So cold steeping is out. But what if I did a separate steep of the roasted grains at normal mash temperature and added that to the end of boil? Tried it, and it helped to some extent, but still there was some of that vegetal character left, meaning that I need a full boil for the roasted grains as well.

So once again, I’m completely lost. I feel I have tried every trick in the book but nothing seems to work. I will keep trying though. I have keg space since both of these stouts went straight down the drain.

Session IPA

I have been gravitating towards lower alcohol beers more and more, but still I never thought I would brew a session IPA. Hoppy pale ales I enjoy but beers sold as session IPAs tend to taste like overly bitter hop water, which is exactly how I would describe mine as well. To be fair I didn’t mean to brew a session IPA. I just happened that I took a month (or two) break from brewing and when I got back at it, I messed it up big time. I doubt anyone who reads this blog does it for the brewing tips, but I will give you two pieces of free advice anyway.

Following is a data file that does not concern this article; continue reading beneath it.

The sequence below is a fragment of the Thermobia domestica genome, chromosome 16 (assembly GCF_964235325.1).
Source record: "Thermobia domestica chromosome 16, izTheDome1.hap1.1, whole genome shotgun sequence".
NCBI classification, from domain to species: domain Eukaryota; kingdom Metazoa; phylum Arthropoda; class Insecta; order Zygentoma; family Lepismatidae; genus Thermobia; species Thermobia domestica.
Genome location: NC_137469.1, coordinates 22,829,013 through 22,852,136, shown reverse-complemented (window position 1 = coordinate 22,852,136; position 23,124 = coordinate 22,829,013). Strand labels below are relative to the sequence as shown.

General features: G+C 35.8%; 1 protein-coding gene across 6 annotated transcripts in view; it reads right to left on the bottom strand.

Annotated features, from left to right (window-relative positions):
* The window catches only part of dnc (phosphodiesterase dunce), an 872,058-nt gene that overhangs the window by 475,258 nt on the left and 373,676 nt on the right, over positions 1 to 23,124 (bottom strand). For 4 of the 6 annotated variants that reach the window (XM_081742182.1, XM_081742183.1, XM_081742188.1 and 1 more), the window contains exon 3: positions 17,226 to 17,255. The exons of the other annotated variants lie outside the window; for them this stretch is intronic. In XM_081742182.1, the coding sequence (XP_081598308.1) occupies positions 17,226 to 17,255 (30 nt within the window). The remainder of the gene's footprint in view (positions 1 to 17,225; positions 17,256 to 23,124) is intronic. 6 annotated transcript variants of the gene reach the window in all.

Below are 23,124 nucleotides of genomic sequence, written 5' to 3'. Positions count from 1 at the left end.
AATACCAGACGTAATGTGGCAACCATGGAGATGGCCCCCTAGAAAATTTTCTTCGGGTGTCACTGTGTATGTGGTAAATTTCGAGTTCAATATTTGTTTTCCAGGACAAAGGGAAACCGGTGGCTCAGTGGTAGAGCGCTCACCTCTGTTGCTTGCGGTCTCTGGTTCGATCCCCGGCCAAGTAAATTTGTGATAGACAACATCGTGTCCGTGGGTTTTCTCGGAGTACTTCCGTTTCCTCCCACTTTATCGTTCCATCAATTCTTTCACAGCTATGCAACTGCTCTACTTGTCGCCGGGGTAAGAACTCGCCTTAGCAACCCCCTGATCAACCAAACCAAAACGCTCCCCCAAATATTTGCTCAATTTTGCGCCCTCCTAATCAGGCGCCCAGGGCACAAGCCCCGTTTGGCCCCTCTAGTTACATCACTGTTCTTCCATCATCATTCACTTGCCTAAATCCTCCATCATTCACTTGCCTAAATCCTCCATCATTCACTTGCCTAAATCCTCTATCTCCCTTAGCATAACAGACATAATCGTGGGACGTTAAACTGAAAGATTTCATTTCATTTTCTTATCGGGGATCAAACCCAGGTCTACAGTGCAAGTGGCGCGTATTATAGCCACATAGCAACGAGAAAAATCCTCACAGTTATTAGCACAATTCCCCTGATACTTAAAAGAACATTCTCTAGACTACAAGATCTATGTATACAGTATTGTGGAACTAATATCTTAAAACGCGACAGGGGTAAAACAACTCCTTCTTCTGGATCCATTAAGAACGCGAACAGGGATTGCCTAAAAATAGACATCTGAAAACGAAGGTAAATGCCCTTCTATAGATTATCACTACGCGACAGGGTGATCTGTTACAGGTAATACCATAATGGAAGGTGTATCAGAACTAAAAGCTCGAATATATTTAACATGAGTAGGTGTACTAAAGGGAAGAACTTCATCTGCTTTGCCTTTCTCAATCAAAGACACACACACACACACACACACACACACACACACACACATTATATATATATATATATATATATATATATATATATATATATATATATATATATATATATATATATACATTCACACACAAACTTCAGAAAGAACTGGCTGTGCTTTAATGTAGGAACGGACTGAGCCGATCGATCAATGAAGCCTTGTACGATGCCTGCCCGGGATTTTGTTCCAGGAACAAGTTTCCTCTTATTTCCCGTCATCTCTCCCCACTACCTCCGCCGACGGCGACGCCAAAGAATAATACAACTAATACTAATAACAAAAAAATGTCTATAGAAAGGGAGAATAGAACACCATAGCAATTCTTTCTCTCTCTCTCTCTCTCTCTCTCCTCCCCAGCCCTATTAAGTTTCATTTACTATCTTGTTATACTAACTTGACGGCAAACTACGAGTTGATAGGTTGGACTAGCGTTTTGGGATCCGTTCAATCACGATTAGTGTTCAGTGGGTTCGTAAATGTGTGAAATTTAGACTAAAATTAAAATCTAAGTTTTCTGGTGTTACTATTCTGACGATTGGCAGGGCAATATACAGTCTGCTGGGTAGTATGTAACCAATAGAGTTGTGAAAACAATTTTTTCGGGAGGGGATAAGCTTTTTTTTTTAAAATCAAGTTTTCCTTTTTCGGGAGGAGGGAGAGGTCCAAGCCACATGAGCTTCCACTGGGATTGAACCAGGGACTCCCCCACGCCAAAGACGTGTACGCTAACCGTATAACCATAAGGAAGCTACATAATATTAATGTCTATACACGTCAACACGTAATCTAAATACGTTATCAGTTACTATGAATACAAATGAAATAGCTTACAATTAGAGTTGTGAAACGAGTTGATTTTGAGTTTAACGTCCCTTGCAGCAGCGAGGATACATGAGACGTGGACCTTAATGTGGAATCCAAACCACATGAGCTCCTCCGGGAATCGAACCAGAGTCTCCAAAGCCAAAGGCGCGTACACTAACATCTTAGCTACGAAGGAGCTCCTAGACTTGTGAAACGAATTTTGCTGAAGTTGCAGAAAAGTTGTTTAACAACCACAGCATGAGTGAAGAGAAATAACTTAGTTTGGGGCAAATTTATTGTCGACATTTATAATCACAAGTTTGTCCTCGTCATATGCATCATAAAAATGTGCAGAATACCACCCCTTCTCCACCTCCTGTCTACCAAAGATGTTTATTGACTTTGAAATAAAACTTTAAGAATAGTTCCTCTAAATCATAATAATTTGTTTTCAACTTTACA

1. It is important to put the false bottom inside the mash kettle. If you put it next to the kettle, it doesn’t work quite as well.

  • Lautering takes quite a bit longer
  • Your mash efficiency might drop to 47%
  • You end up with less wort than planned
Mashing the session IPA. False bottom next to the kettle.